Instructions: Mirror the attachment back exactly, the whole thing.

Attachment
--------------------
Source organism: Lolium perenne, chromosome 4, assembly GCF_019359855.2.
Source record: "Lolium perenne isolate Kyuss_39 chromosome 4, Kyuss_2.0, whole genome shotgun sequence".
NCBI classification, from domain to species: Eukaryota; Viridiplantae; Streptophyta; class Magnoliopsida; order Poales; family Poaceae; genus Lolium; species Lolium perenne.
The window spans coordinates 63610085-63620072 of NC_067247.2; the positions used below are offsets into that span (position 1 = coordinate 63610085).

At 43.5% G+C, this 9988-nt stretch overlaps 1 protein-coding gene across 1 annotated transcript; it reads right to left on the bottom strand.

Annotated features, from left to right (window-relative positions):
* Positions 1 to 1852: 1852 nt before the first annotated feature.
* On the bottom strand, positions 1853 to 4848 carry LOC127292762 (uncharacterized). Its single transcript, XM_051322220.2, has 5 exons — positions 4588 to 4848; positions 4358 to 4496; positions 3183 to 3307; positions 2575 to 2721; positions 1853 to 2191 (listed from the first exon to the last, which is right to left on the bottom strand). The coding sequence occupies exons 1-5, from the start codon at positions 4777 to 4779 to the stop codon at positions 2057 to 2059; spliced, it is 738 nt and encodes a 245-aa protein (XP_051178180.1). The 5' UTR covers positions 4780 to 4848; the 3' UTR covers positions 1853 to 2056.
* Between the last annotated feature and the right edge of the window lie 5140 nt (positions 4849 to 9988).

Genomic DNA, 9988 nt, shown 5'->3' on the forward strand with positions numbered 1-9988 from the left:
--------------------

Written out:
Source organism: Lolium perenne, chromosome 4, assembly GCF_019359855.2.
Source record: "Lolium perenne isolate Kyuss_39 chromosome 4, Kyuss_2.0, whole genome shotgun sequence".
NCBI classification, from domain to species: Eukaryota; Viridiplantae; Streptophyta; class Magnoliopsida; order Poales; family Poaceae; genus Lolium; species Lolium perenne.
The window spans coordinates 63610085-63620072 of NC_067247.2; the positions used below are offsets into that span (position 1 = coordinate 63610085).

At 43.5% G+C, this 9988-nt stretch overlaps 1 protein-coding gene across 1 annotated transcript; it reads right to left on the bottom strand.

Annotated features, from left to right (window-relative positions):
* Positions 1 to 1852: 1852 nt before the first annotated feature.
* On the bottom strand, positions 1853 to 4848 carry LOC127292762 (uncharacterized). Its single transcript, XM_051322220.2, has 5 exons — positions 4588 to 4848; positions 4358 to 4496; positions 3183 to 3307; positions 2575 to 2721; positions 1853 to 2191 (listed from the first exon to the last, which is right to left on the bottom strand). The coding sequence occupies exons 1-5, from the start codon at positions 4777 to 4779 to the stop codon at positions 2057 to 2059; spliced, it is 738 nt and encodes a 245-aa protein (XP_051178180.1). The 5' UTR covers positions 4780 to 4848; the 3' UTR covers positions 1853 to 2056.
* Between the last annotated feature and the right edge of the window lie 5140 nt (positions 4849 to 9988).

Genomic DNA, 9988 nt, shown 5'->3' on the forward strand with positions numbered 1-9988 from the left: